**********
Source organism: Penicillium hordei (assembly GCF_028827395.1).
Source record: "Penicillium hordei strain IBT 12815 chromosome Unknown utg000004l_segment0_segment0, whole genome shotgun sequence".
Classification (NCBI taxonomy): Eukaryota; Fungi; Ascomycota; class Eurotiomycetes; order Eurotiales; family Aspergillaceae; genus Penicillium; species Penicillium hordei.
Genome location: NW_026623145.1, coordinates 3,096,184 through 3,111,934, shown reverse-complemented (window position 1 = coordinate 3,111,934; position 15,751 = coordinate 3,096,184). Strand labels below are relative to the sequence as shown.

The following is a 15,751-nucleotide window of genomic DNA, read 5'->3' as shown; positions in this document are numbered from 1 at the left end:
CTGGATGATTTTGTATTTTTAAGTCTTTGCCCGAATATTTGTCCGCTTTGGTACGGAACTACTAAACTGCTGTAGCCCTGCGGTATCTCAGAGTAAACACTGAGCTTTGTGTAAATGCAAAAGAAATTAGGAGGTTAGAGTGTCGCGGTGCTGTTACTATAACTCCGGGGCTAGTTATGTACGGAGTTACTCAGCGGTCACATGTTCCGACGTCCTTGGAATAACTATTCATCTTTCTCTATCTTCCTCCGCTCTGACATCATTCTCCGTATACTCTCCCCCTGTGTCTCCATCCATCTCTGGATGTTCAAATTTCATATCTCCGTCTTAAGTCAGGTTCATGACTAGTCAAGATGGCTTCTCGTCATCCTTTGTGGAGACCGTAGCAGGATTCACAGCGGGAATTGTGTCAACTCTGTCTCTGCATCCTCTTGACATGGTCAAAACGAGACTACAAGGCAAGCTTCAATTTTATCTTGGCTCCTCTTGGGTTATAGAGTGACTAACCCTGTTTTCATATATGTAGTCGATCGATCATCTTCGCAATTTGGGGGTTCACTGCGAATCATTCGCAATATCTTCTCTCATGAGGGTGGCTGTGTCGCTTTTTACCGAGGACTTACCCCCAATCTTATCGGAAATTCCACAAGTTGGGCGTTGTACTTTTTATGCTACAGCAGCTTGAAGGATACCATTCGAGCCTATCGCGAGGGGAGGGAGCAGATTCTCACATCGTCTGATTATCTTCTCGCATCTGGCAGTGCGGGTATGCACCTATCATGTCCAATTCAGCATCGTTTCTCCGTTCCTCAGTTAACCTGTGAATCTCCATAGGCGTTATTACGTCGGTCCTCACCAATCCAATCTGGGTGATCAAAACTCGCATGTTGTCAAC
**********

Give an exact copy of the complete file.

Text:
Source organism: Penicillium hordei (assembly GCF_028827395.1).
Source record: "Penicillium hordei strain IBT 12815 chromosome Unknown utg000004l_segment0_segment0, whole genome shotgun sequence".
Classification (NCBI taxonomy): Eukaryota; Fungi; Ascomycota; class Eurotiomycetes; order Eurotiales; family Aspergillaceae; genus Penicillium; species Penicillium hordei.
Genome location: NW_026623145.1, coordinates 3,096,184 through 3,111,934, shown reverse-complemented (window position 1 = coordinate 3,111,934; position 15,751 = coordinate 3,096,184). Strand labels below are relative to the sequence as shown.

The following is a 15,751-nucleotide window of genomic DNA, read 5'->3' as shown; positions in this document are numbered from 1 at the left end:
CTGGATGATTTTGTATTTTTAAGTCTTTGCCCGAATATTTGTCCGCTTTGGTACGGAACTACTAAACTGCTGTAGCCCTGCGGTATCTCAGAGTAAACACTGAGCTTTGTGTAAATGCAAAAGAAATTAGGAGGTTAGAGTGTCGCGGTGCTGTTACTATAACTCCGGGGCTAGTTATGTACGGAGTTACTCAGCGGTCACATGTTCCGACGTCCTTGGAATAACTATTCATCTTTCTCTATCTTCCTCCGCTCTGACATCATTCTCCGTATACTCTCCCCCTGTGTCTCCATCCATCTCTGGATGTTCAAATTTCATATCTCCGTCTTAAGTCAGGTTCATGACTAGTCAAGATGGCTTCTCGTCATCCTTTGTGGAGACCGTAGCAGGATTCACAGCGGGAATTGTGTCAACTCTGTCTCTGCATCCTCTTGACATGGTCAAAACGAGACTACAAGGCAAGCTTCAATTTTATCTTGGCTCCTCTTGGGTTATAGAGTGACTAACCCTGTTTTCATATATGTAGTCGATCGATCATCTTCGCAATTTGGGGGTTCACTGCGAATCATTCGCAATATCTTCTCTCATGAGGGTGGCTGTGTCGCTTTTTACCGAGGACTTACCCCCAATCTTATCGGAAATTCCACAAGTTGGGCGTTGTACTTTTTATGCTACAGCAGCTTGAAGGATACCATTCGAGCCTATCGCGAGGGGAGGGAGCAGATTCTCACATCGTCTGATTATCTTCTCGCATCTGGCAGTGCGGGTATGCACCTATCATGTCCAATTCAGCATCGTTTCTCCGTTCCTCAGTTAACCTGTGAATCTCCATAGGCGTTATTACGTCGGTCCTCACCAATCCAATCTGGGTGATCAAAACTCGCATGTTGTCAAC